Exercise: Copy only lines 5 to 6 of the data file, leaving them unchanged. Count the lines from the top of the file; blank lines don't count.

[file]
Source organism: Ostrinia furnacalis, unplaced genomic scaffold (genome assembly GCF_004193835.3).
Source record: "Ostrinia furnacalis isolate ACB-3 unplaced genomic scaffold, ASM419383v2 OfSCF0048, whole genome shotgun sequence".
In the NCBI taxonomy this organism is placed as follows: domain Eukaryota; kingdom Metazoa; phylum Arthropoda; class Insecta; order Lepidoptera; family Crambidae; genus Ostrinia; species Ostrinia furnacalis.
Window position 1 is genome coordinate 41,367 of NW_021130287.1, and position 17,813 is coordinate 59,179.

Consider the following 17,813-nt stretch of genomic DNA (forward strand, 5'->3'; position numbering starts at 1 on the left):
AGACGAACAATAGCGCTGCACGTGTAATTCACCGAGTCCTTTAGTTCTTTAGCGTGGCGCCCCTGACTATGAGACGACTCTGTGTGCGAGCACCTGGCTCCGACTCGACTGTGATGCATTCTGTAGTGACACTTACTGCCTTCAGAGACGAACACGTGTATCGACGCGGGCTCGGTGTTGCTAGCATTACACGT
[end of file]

Consider the following 17,813-nt stretch of genomic DNA (forward strand, 5'->3'; position numbering starts at 1 on the left):
AGACGAACAATAGCGCTGCACGTGTAATTCACCGAGTCCTTTAGTTCTTTAGCGTGGCGCCCCTGACTATGAGACGACTCTGTGTGCGAGCACCTGGCTCCGACTCGACTGTGATGCATTCTGTAGTGACACTTACTGCCTTCAGAGACGAACACGTGTATCGACGCGGGCTCGGTGTTGCTAGCATTACACGT